Explaining The McConnell Plan
No, I’m not going to try to do it myself, I am going to pass that baton to Stanford Business and Law School lecturer and former Bush Administration Director of the National Economic Council, Keith Hennessey (who knows a lot more about economics than I do):
How it would work
- Before August recess, the House and Senate would pass the McConnell proposal and the President would sign it into law.
- As soon as it became law, the President could ask Congress to increase the debt limit by $700 B.
- The President would have to simultaneously submit a plan to cut spending by more than $700 B.
- The Presidential request and submission would trigger an immediate $100 B increase in the debt limit, thus giving the Administration the ability to make it into September without having to slow down cash outlays for benefit checks or anything else.
- The President’s $700 B debt limit increase request would be automatically approved unless Congress blocked it. To block it, a majority of the House and Senate would vote to disapprove. That resolution of disapproval would go to the President, who would presumably veto it. If more than 2/3 of the House and Senate overrode the President’s veto, then the $700 B request would be denied and the original $100 B authorization rescinded. This resolution of disapproval would be governed by “fast track” legislative procedures so it couldn’t be delayed, amended, or filibustered.
- If either the House or Senate voted down the resolution of disapproval, or if 1/3 or more of the House or the Senate sustained a Presidential veto, then the $700 B would be automatically authorized. In other words, the President knows he will get his $700 B as long as (a) he submits his spending cuts and (b) he knows he can get 1/3 of the House or the Senate to sustain his veto, should it be necessary.
- This process would be repeated in the fall of 2011 and again in the summer of 2012, with the President authorized to ask for an additional $900 B each time, again matched by a greater amount of spending cuts. The President could begin this process only when Treasury was within $100 B of the debt limit.
- The authority would expire in early 2013, around the end of this Presidential term.
Now, that last item is really important. This is not a permanent change, it’s a temporary fix, and it’s very finely crafted to put Obama on the hot seat rather than sitting on the sidelines. Again, Hennessey explains:
This is a time-limited proposal with a specific partisan configuration in mind. All $2.5 T of debt limit increases would technically be the result of Presidential action, not Congressional action. This may explain why Democratic leaders are saying nice things about McConnell’s idea – it lets their Members off the hook just as it lets Republicans off the hook. President Obama would politically “own” the debt limit increases.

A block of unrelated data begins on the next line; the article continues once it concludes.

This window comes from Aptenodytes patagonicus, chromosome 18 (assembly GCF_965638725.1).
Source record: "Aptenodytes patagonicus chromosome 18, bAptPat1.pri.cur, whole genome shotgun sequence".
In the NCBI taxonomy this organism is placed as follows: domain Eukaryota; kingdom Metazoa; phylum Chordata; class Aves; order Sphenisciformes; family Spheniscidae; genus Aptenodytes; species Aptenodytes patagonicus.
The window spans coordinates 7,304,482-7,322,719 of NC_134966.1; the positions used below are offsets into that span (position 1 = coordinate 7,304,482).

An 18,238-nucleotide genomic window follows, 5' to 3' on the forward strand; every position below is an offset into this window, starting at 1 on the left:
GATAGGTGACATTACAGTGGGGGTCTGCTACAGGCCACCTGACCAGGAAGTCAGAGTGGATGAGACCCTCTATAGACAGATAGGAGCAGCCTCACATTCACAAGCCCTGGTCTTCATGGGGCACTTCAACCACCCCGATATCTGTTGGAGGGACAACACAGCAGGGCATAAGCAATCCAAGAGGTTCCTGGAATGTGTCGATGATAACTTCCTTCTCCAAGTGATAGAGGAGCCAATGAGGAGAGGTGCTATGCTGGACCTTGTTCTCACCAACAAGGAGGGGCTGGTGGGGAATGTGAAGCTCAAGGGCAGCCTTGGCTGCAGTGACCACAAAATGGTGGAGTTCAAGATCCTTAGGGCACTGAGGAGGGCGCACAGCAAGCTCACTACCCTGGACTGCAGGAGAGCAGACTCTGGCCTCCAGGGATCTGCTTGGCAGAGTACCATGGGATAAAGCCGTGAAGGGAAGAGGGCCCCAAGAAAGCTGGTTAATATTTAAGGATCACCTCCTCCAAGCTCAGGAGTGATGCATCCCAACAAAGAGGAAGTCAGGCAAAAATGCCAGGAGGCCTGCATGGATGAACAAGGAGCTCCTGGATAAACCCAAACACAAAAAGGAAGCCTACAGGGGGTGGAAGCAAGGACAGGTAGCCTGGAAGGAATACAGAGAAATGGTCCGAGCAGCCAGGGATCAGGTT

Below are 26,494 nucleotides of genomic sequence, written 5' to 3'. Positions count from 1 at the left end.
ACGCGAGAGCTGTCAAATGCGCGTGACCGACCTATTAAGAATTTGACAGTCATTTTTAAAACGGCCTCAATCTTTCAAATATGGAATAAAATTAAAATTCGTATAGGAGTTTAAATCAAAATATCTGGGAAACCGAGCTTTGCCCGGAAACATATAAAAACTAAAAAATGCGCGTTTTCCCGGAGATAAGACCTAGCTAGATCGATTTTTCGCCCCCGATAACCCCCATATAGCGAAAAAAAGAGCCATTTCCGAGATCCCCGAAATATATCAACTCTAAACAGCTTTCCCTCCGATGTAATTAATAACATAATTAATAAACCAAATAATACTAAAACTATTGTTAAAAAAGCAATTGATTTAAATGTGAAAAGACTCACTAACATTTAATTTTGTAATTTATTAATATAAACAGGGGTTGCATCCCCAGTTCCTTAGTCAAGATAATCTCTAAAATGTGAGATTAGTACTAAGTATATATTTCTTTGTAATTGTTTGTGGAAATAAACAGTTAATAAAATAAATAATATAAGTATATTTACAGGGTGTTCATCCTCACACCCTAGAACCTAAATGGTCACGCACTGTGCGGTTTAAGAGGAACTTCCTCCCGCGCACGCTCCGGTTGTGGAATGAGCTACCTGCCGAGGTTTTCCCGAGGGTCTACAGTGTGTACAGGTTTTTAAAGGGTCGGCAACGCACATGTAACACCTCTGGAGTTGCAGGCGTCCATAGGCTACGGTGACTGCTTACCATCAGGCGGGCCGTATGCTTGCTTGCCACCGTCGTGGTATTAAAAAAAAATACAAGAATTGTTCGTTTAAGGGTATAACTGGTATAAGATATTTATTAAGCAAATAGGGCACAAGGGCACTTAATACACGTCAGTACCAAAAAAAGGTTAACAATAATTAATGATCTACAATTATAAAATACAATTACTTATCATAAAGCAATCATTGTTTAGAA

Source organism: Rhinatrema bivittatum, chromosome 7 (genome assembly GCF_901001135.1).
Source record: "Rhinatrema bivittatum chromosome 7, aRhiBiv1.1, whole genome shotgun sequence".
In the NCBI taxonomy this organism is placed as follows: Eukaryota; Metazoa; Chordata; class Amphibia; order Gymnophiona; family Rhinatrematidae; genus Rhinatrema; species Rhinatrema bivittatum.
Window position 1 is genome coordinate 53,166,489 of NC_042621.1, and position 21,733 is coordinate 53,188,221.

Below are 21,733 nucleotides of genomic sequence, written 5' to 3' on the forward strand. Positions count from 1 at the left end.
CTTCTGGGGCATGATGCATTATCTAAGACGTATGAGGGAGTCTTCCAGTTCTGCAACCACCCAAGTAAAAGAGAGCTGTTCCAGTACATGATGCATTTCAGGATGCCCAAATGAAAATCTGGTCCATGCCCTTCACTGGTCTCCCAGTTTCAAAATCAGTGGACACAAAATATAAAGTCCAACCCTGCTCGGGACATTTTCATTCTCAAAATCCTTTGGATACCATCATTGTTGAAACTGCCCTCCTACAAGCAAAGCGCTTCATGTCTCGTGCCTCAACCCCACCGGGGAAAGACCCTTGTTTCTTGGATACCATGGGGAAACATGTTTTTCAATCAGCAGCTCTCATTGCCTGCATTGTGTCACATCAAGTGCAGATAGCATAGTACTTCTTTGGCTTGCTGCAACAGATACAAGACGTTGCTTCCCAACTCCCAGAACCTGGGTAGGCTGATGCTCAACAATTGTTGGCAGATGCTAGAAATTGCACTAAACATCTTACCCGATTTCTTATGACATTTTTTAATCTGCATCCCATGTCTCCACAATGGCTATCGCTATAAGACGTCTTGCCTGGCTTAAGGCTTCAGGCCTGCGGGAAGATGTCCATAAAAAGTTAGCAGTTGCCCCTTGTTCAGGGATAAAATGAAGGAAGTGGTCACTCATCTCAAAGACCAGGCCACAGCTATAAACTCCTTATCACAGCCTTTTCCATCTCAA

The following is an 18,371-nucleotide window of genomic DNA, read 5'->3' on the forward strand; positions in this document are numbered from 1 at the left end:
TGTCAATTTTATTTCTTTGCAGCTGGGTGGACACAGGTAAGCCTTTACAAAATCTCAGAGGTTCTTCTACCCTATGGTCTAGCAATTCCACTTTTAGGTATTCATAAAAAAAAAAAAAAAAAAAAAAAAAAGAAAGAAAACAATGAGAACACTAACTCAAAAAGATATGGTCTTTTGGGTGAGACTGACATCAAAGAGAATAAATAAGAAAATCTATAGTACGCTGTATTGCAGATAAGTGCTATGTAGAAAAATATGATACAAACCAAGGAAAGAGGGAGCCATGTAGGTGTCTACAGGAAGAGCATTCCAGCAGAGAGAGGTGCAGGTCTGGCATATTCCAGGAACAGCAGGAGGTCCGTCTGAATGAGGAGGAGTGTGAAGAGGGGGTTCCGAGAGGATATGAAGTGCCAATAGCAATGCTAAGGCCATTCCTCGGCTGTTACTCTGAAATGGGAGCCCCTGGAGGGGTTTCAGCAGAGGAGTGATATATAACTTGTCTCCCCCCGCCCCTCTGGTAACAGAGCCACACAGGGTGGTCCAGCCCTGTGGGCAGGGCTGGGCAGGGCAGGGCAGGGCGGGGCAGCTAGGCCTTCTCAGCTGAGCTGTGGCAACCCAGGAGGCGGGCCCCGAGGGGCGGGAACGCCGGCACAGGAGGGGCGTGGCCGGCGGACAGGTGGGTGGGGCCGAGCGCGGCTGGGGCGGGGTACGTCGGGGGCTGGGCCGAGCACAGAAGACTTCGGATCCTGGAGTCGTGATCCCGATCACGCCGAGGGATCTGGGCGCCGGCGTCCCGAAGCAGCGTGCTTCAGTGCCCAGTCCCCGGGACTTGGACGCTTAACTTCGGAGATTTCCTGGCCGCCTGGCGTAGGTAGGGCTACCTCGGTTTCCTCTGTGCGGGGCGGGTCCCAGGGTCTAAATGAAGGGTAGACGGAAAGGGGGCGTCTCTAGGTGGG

In addition, it would require (with a caveat) the President to make specific legislative proposals to cut spending deeply (note that McConnell requires “spending cuts,” rather than “deficit reduction”), something he has so far been unwilling to do. The President and his team assert that his spring budget speech and his recent closed-door negotiations constitute specific and credible proposals, while Republicans (including me) argue he has been vague and has been claiming credit for more deficit reduction than he has actually proposed. The McConnell amendment would force the President to propose spending cuts to get his debt limit increase, creating a more level playing field in an environment in which House Republicans have voted for specific pain while everyone else has basically ducked. At the same time, it’s difficult to limit the President’s ability to propose gimmicks and call them spending cuts.
The economy is weak and President Obama is taking the brunt of the blame for that. I think Leader McConnell is concerned that if the debt limit is not increased, the President will attempt to assign responsibility for that Congressional inaction and any subsequent economic bad news to Republicans. He could argue that Republicans’ irresponsibility on the debt limit is the cause of economic weakness. The McConnell proposal would preclude this scenario.
And at the end, he offers this bit of wisdom:
Key to understanding the McConnell proposal is the current legislative context. Leader McConnell emphasizes that he intends this proposal as a backup plan, to be pursued only if everything else fails. Congressional Democrats are reportedly open to the idea, which means it has at least a moderate chance of becoming law. This means that, at the moment, it is the only plan that can make that claim. The question is not, then, whether or not you like the proposal. Instead, I think the relevant questions are:
- Are you willing to allow the Congress to recess for August without the debt limit being increased?
- If not, what other alternative can become law?
Those conservatives who answer the first question yes will probably be unsatisfied by any proposal, I think. If you are not afraid of the effects (policy or political) of Congressional inaction, you have no incentive to consider any compromise.
The other obvious alternative, assuming there is no big deal, would be to package a small, short-term debt limit increase with a similarly-sized package of spending cuts (say, $200-$300 B). I won’t be surprised if that idea starts to gain traction soon as an alternative to McConnell’s proposal
Read the whole thing… really. He gets down into the nuts and bolts of the proposal in plain non-economist English, and it really doesn’t look all that bad, given the sorry state that the Obamacrats’ spending spree has gotten this nation into.